Where the Buffalo Roam – Midewin Tallgrass Prairie Introduces Bison Herd
For over ten years, I‘ve enjoyed my commute from Wilmington going north on Route 53, often wondering how cool it would be to see a herd of bison standing on the pre-dawn, rolling hills of the thousands of acres at Midewin National Tallgrass Prairie as the sun breaks the horizon. That vision now may be a reality thanks to the hard work, dedication and efforts by thousands of people and organizations. On October 14th and October 20th, Midewin welcomed their new herd of bison, 4 bulls and 23 cows to be exact. I was fortunate enough to attend a ceremony last week where Midewin staff and numerous partners released the herd into the 450 acres of prairie that will be part of their new home. Many non-profit representatives, government officials and local dignitaries were on hand to witness the release of the bison. As the herd of 27 bison thundered past, everyone cheered and applauded, sharing the emotion and excitement that I was feeling. It’s incredibly exciting to see bison returned to Illinois, as well as witness this historic event for Midewin.
Although they are know as a historic icon of the vast prairies of Central and Western United States — a representative of the wild west, bison once roamed free in Illinois hundreds of years ago. And unlike some other regions where bison have been transplanted, the introduction of the herd at Midewin was part of a strategic prairie restoration plan put into effect years ago by many government agencies and non-profits. Bison are vital to a true prairie ecosystem, so Midewin staff will be monitoring how bison grazing will affect a restored prairie and the habitat for grassland birds. We can’t hunt them, but they are spectacular animals. As a long-time friend and hunter of the Midewin property, I’m excited to see this addition to this amazing ecosystem. And anyone that loves seeing massive, native land animals will appreciate this, as nothing inspires awe like seeing a bison on the hoof in the open prairie. Visitors can get more information and trail maps at the Midewin office located south of Elwood on Route 53, just north of Wilmington. There’s no guarantee you will see the bison if you visit — it’s hard to tell a 1,500-pound animal where to go and what to do. But check with Midewin staff at their main office and they will give you instructions as to where to park and the best area to see the herd. Check out the photos below. And get more information on Midewin’s website HERE.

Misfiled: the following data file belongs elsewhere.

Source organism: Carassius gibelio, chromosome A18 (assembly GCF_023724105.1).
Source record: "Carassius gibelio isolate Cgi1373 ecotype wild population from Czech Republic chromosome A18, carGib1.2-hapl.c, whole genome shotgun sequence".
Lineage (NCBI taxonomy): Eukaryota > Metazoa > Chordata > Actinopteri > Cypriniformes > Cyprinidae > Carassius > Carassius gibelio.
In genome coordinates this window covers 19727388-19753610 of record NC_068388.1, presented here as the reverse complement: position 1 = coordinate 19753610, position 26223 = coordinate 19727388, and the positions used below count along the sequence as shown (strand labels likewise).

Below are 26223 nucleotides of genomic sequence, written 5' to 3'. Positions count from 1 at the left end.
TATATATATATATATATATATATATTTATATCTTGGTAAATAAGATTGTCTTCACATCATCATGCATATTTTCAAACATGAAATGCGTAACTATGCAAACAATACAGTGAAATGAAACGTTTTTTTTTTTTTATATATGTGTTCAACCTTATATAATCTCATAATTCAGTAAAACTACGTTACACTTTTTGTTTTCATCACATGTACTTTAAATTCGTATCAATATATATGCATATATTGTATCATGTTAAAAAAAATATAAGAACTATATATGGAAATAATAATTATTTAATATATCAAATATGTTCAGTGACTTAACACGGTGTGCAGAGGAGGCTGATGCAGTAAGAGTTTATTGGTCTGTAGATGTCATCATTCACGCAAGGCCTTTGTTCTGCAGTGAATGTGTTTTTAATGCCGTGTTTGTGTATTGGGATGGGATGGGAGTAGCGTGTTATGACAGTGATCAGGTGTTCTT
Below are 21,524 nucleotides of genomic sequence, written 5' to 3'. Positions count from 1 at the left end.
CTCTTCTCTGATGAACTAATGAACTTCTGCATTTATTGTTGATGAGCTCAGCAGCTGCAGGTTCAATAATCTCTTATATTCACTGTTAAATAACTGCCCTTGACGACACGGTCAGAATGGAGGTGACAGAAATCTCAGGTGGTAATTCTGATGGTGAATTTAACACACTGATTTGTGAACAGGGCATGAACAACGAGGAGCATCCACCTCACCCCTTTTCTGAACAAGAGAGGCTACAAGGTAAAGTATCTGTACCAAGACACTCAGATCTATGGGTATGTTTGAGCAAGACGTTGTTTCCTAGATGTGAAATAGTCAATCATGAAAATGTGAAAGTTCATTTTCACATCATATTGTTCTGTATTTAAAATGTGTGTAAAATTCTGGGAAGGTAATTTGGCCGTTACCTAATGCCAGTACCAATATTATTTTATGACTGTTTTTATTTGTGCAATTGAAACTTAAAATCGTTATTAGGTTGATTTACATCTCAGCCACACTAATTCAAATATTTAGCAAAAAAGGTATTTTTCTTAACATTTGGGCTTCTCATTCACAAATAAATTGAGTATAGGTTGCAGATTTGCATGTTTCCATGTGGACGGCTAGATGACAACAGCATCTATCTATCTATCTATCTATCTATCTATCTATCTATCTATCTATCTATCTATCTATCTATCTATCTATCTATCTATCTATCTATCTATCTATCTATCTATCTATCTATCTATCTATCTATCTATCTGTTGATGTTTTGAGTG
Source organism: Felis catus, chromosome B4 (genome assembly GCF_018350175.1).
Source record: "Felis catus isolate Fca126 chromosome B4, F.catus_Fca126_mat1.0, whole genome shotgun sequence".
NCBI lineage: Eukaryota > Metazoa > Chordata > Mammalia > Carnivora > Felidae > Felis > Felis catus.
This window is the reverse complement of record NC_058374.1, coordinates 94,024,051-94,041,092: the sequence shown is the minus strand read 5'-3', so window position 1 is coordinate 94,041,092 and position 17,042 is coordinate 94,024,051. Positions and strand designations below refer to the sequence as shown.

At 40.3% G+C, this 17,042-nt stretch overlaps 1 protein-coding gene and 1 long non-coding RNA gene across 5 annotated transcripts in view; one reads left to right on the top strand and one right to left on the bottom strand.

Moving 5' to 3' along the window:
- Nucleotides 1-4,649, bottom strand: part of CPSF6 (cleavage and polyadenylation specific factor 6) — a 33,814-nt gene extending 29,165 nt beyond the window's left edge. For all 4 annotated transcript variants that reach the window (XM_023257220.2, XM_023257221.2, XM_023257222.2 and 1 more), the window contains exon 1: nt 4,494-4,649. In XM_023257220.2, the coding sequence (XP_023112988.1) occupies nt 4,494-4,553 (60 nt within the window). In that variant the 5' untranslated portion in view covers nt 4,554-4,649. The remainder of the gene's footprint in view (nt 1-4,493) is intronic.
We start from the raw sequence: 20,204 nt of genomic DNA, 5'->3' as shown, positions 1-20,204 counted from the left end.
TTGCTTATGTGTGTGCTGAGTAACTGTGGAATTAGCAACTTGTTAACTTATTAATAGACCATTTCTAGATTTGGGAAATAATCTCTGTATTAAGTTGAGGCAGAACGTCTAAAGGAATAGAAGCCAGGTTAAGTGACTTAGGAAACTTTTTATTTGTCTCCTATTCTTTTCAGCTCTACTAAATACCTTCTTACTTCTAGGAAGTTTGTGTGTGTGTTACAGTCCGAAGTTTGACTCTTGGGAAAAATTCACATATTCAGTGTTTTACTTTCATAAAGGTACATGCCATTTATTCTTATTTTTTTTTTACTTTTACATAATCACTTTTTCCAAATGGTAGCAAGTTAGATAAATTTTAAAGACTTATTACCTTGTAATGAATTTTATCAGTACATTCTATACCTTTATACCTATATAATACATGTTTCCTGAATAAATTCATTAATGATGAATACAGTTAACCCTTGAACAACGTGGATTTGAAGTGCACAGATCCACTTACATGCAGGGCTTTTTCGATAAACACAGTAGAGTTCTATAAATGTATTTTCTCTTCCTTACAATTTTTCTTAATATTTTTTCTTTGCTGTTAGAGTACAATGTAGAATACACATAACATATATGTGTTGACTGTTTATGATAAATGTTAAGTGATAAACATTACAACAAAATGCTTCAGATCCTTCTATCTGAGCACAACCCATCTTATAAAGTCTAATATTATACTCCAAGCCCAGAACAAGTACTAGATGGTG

The entire Midewin staff should be applauded for their dedication and hard work to make this happen. Anyone who knows how the government works knows that most things take a long longer to accomplish (and that’s putting it mildly). But the process to bring this incredible resource to Will County happened faster than anyone ever thought it would. When this news about the bison herd began to circulate a few years ago (you may have seen my blogs), everbody figured it would be 9 or 10 years to come to fruition. But it happened, fast. So please share a “Thank You” to the folks at Midewin on their Facebook page below, or when you visit in person.
Here is a press release from the US Forest Service…
WILMINGTON, IL (Oct. 23, 2015) – The U.S. Forest Service’s Midewin National Tallgrass Prairie, the National Forest Foundation (NFF) and other partners and volunteers are celebrating the arrival of 27 American bison at Midewin National Tallgrass Prairie.
“We are proud to be a part of bringing these iconic animals to their natural environment in Illinois and appreciative of the partnerships that made this possible,” said Mary Mitsos, interim NFF president.